The proud Yorkshireman, who trains in Newmarket, continues to regard the Knavesmire track as his second home and holds the three-year-old in high regard.
Second in her first two races, she broke her maiden in fine style at Lingfield on her last outing in 2017.
On her seasonal reappearance, she was second at Sandown to Sir Michael Stoute’s promising Crystal Hope, giving the winner 6lb, with John Gosden’s reopposing Highgarden back in third.
And today’s test will determine whether Give And Take is a contender for next month’s Epsom Oaks.
“She finished in front of John Gosden’s filly last time and that one is clearly highly-rated,” said Haggas. “Our filly ran a very good race at Sandown. Whether she needs that (soft) ground I don’t know, but she handles it well.
“It will be lovely ground at York, no excuses on that front. She’s a very genuine filly who tries like hell. I think she’ll run her race, whether that is good enough we’ll see.
“She has lots of stamina on the dam’s side but she shows a bit of speed at home. I’ve left her in the Oaks but I’m not convinced she’s going to be better over a mile and a half. If everything went well tomorrow, we’d have to have a go.”
York’s three-day Dante meeting marks the last recognised trials for the Oaks – and Epsom Derby – as top trainers begin to finalise their big race plans for high summer.
As well as top class racing, this is the first high-profile meeting since crowd trouble marred recent fixtures at Goodwood and Ascot.
With warm weather forecast, officials will be hoping that this fixture passes without incident and that the only headlines are made by the equine stars who will be racing for £1.2m over the three days.
They include Clive Cox’s “once in a lifetime horse” Harry Angel who makes his seasonal reappearance in Duke of York Stakes.
The six-furlong sprinter, who won last year’s July Cup at Newmarket and then the Sprint Cup at Haydock, must concede weight to his rivals and Cox clearly believes that the Godolphin-owned four-year-old will improve for the run.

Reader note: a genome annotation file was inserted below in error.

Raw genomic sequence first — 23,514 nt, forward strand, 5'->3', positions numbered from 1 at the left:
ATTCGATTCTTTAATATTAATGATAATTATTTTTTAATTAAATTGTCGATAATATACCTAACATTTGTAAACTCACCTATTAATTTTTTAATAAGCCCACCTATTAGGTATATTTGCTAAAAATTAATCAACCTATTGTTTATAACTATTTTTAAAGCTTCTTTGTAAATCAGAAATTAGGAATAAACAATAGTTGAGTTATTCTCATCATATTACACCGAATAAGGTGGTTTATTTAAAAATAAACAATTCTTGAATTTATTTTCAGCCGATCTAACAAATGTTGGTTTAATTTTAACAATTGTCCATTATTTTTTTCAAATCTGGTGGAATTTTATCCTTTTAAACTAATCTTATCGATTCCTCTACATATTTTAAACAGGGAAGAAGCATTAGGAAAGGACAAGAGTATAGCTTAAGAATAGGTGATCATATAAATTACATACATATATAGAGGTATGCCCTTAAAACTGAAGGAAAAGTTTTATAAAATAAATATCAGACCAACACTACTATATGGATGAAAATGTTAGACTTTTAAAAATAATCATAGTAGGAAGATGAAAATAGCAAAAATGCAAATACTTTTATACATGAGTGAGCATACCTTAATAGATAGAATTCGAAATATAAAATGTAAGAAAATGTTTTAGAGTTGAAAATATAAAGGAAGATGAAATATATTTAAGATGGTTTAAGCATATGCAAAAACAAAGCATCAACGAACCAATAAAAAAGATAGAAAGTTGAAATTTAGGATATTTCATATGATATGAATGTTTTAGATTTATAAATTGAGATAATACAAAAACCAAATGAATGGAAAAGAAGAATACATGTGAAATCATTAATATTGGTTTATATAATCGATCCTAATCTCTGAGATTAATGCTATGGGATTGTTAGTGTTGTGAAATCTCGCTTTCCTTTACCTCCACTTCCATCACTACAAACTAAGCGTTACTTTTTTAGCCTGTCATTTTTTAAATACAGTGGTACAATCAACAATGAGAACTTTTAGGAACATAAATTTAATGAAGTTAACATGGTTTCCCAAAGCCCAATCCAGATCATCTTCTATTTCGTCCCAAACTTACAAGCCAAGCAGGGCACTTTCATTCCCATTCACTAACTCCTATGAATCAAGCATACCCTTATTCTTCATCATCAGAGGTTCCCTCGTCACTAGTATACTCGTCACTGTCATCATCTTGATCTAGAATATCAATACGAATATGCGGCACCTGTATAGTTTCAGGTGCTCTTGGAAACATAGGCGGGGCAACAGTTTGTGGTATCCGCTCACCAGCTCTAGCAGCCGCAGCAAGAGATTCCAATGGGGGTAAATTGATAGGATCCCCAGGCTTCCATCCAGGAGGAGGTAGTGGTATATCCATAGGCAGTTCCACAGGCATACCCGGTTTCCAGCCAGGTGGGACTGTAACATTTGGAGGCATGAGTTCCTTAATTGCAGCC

His rivals include last year’s victor Tasleet for the aforementioned Haggas. No match for Harry Angel at Newmarket or Haydock last season, the trainer is phlegmatic about the horse’s chances.
Haggas said: “He’s a good horse, softer ground slows the others down a bit, probably, but he’s as good as we can have him for this stage of the season.
“Obviously Harry Angel is a top-class horse and even with a penalty will be very hard to beat still, but you never know.”
The Kevin Ryan-trained Brando was a disappointing favourite in this race a year ago and connections will expect better after he won the Abernant Stakes at Newmarket for the second time last month.
Hambleton-based Ryan said: “He’s in good form, he did well at Newmarket and he should have improved from the run. He was disappointing in this race last year, but it’s a different year now and we’ll try again. Harry Angel will be tough to beat, but we’ll have to take him on sometime and we can’t avoid him.”
There’s further local representation courtesy of the David Griffiths-trained Ornate and Mick Easterby’s Perfect Pasture.
Aidan O’Brien and John Gosden are doubly represented in tomorrow’s Dante Stakes.
O’Brien sends James Cook and Zabriskie across the Irish Sea in his bid to win this recognised Derby trial for a fifth time.
Gosden appears to hold stronger claims, with his Epsom trial winner Crossed Baton joined by stablemate and likely favourite Roaring Lion who steps up in distance after finishing fifth in the 2000 Guineas under Oisin Murphy.